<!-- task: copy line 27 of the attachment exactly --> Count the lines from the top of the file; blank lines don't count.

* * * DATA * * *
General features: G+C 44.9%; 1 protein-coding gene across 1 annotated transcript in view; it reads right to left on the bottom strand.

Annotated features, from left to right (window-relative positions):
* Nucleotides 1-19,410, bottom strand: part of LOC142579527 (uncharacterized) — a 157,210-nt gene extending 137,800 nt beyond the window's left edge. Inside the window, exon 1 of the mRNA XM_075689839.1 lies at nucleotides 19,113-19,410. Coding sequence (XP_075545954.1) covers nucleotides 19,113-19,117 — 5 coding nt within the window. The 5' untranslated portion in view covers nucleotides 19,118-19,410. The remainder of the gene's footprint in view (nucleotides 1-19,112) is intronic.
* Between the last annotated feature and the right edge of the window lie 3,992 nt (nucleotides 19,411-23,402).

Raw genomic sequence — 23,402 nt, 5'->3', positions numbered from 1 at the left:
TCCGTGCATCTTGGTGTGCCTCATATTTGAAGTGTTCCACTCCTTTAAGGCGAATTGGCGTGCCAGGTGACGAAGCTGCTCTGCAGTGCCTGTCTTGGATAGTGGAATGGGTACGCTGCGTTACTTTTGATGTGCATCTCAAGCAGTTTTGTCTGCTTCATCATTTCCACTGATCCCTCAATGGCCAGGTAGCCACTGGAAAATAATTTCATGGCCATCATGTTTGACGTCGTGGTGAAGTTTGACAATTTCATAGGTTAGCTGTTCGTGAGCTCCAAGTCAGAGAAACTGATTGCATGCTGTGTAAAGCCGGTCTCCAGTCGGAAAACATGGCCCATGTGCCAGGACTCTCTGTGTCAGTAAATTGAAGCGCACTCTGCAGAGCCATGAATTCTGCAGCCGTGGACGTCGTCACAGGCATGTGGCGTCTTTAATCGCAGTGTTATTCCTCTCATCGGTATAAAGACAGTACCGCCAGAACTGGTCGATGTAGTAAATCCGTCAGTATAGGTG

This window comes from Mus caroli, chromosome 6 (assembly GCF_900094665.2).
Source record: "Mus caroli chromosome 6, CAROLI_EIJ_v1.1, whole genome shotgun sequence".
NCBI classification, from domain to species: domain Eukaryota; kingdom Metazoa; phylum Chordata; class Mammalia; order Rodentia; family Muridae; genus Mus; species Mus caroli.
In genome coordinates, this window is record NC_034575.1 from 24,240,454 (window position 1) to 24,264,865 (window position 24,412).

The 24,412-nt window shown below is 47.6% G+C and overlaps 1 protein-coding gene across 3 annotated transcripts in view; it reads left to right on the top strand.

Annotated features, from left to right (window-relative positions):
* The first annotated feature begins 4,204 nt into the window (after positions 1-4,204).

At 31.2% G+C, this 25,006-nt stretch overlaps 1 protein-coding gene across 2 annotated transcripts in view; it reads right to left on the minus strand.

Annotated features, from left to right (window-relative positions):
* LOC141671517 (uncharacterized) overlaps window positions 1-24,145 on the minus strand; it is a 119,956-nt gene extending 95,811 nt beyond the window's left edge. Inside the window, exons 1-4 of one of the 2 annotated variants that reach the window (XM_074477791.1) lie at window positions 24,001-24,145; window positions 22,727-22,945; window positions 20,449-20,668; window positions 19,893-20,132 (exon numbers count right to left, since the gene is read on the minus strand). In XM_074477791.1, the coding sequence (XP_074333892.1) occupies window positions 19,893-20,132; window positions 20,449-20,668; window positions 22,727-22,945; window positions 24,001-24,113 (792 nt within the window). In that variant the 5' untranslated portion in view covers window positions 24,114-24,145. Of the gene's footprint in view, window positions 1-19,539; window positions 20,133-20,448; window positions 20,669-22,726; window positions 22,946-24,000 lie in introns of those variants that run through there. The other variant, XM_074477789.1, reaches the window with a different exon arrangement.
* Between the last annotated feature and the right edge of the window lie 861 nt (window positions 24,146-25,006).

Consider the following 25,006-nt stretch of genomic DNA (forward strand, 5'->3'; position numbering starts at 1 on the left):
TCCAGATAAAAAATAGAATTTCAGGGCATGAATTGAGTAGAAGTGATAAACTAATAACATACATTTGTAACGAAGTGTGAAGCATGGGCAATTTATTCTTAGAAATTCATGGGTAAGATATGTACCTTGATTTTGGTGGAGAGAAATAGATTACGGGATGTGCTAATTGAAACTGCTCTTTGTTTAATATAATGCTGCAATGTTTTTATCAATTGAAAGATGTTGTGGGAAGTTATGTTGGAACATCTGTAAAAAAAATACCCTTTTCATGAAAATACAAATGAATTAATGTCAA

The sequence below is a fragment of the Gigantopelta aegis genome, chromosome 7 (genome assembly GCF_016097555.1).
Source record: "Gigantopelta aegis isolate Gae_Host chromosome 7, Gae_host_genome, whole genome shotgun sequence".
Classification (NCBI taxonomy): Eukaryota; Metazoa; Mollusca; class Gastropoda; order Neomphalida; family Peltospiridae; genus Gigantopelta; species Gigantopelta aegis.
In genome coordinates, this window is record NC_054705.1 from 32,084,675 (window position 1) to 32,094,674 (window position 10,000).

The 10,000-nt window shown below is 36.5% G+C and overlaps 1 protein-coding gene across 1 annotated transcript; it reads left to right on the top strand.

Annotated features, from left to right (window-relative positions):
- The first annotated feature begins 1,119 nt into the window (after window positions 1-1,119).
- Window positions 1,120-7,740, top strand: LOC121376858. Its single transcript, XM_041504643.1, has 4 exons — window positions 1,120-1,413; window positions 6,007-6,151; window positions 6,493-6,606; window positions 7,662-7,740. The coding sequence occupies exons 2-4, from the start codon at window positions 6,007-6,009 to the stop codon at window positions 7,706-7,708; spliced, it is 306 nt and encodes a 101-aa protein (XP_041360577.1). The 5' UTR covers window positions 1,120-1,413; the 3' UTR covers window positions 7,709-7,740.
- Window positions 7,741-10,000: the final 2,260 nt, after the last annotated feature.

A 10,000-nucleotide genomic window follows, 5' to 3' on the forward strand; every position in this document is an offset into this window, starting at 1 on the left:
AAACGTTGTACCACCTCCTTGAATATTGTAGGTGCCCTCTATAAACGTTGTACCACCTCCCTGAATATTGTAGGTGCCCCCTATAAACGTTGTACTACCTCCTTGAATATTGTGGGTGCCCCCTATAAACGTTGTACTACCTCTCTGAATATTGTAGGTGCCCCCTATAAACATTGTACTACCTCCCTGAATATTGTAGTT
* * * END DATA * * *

- Window positions 1,120-7,740, top strand: LOC121376858. Its single transcript, XM_041504643.1, has 4 exons — window positions 1,120-1,413; window positions 6,007-6,151; window positions 6,493-6,606; window positions 7,662-7,740. The coding sequence occupies exons 2-4, from the start codon at window positions 6,007-6,009 to the stop codon at window positions 7,706-7,708; spliced, it is 306 nt and encodes a 101-aa protein (XP_041360577.1). The 5' UTR covers window positions 1,120-1,413; the 3' UTR covers window positions 7,709-7,740.